Appeal from the United States District Court for the Eastern District of Pennsylvania
Before: SEITZ, GIBBONS and ROSENN, Circuit Judges
The plaintiffs appeal from an order of the district court partially granting judgment notwithstanding the verdict which eliminated the largest element of the jury's damage award in an antitrust action. The defendants, Kaiser Aluminum and Chemical Corporation and Kaiser Aluminum and Chemical Sales, Inc. (collectively "Kaiser") cross-appeal from a judgment entered after a special jury verdict finding them in violation of the antitrust laws. This court has jurisdiction under 28 U.S.C. § 1291 (1983).
The plaintiffs were the sole stockholders of the now defunct Columbia Metal Culvert Co., Inc. ("Columbia") which was at one time a fabricator of aluminum drainage pipe in Vineland, New Jersey. They allege that Kaiser monopolized the market for aluminum drainage pipe in the Mid-Atlantic region of the United States in violation of sections one and two of the Sherman Act, 15 U.S.C. §§ 1 and 2 (1983).
Columbia began to manufacture aluminum drainage pipe in 1962. Originally, Columbia purchased all of its raw materials from Kaiser. The raw material for manufacturing pipe comes in two primary forms: corrugated aluminum sheet which is rolled and riveted into pipe, and aluminum coil which is formed into helical pipe by a spiraling machine. Initially, Columbia purchased only sheet, but in 1970, it acquired a spiraling machine, and thereafter produced mostly pipe formed from coil.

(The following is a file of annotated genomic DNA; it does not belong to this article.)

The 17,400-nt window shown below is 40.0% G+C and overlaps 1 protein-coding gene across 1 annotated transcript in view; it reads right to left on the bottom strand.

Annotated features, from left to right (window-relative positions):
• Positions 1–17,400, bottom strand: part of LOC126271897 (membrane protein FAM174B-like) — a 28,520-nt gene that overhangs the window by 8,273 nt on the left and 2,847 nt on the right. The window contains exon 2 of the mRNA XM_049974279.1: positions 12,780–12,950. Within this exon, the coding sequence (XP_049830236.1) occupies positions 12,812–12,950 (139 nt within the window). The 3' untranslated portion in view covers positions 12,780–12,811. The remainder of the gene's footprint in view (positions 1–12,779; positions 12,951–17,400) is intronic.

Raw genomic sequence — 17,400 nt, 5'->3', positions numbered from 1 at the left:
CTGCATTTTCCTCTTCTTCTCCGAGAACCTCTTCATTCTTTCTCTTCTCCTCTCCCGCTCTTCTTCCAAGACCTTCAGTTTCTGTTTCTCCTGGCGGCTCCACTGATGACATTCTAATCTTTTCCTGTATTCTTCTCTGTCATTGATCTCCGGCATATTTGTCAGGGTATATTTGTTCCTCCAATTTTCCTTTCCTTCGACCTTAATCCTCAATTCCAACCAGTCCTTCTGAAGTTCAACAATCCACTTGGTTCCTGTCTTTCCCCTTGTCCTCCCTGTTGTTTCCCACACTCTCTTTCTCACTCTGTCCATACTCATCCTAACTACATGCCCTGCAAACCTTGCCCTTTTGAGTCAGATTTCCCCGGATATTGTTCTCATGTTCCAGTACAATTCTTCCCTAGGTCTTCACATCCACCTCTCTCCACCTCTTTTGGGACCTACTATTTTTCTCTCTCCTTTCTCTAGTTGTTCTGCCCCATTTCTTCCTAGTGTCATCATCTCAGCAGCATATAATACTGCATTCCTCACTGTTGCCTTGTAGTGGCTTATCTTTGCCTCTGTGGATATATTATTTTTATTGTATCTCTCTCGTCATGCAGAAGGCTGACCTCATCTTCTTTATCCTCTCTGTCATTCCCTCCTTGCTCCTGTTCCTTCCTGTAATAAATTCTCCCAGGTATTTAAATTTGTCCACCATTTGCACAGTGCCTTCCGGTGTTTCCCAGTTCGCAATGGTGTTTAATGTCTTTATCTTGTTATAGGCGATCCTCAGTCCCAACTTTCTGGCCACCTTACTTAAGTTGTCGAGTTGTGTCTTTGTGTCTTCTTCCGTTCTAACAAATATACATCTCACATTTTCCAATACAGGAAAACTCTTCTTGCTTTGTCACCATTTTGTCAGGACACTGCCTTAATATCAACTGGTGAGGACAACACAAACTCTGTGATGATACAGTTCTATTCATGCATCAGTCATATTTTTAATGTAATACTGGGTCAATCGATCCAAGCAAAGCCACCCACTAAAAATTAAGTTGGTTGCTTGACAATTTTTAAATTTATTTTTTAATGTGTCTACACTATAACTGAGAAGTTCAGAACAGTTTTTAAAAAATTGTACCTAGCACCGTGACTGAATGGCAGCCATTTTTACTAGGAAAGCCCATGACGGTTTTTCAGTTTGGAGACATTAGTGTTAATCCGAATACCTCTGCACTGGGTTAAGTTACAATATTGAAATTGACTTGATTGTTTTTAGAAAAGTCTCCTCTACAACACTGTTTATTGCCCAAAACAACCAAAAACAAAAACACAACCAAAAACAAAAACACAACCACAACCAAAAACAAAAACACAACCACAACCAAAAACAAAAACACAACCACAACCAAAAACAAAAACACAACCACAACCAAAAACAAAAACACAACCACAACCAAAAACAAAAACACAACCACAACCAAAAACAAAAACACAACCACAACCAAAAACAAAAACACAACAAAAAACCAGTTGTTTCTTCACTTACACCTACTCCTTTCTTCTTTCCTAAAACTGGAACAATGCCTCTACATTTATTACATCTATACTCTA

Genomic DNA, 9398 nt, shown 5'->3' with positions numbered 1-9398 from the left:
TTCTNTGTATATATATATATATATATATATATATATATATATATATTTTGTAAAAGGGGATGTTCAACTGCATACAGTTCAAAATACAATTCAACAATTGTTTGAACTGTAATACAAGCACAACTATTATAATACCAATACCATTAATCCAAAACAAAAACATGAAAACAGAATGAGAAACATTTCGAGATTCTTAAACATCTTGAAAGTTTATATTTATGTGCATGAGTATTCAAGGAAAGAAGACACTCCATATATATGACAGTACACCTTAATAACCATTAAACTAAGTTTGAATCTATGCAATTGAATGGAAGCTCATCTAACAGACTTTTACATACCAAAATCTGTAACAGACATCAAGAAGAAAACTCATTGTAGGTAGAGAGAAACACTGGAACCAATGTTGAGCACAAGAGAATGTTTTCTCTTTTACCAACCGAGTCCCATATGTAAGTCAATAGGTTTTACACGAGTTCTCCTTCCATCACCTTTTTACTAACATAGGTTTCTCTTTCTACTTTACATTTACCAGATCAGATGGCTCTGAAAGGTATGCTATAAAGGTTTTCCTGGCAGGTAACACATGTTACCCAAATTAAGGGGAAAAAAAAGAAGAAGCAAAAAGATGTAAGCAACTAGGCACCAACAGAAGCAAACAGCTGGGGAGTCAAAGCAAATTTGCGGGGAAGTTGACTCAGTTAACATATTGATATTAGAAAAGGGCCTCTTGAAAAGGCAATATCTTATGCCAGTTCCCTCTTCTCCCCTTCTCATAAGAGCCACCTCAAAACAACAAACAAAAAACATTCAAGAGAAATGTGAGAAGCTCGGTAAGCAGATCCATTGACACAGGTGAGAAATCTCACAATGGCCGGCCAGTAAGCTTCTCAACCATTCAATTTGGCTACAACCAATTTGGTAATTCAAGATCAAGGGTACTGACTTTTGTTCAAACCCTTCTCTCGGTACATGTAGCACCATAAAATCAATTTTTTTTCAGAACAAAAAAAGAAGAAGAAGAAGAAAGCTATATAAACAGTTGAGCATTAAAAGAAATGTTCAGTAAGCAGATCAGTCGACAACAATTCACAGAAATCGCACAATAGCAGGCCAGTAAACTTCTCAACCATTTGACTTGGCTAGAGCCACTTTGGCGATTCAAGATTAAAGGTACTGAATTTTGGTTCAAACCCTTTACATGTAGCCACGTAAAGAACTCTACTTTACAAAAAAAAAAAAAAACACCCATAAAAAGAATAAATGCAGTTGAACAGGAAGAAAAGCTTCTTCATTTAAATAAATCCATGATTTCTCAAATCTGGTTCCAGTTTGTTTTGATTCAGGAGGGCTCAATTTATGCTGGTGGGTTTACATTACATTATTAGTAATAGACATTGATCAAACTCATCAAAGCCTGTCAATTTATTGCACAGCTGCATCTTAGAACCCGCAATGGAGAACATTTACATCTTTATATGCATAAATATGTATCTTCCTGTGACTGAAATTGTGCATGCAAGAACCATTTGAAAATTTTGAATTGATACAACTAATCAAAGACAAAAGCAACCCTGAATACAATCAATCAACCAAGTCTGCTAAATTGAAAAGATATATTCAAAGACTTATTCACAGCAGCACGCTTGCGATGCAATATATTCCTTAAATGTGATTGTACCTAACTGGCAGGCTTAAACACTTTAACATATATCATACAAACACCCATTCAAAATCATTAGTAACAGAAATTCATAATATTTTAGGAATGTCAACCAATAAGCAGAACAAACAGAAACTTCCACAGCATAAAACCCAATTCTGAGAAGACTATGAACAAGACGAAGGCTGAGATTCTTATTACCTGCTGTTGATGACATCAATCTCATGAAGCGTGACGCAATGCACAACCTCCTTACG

In 1972, Columbia and Kaiser had a falling out, after which Kaiser no longer sold coil to Columbia, which thereafter purchased its raw materials from Alcoa and Reynolds. In 1973, Columbia's best salesman, Robert Kennedy, left Columbia to become an independant distributor of Kaiser's aluminum pipe. At the same time, Kaiser opened a pipe fabrication plant only a few miles from Columbia's. In 1974, Kaiser along with the other major aluminum producers raised the prices of aluminum coil and sheet to roughly the same price that Kaiser charged for the finished pipe. Throughout this period, Kaiser produced approximately 80% of all the aluminum pipe used in Columbia's geographical marketing region.
The plaintiffs allege that as a result of Kaiser's conduct, Columbia began experiencing financial difficulties, and stopped producing pipe in 1975. Eventually, Columbia's assets were sold to a third party in 1978. In 1981, the third party sold the remaining assets of Columbia to Kaiser.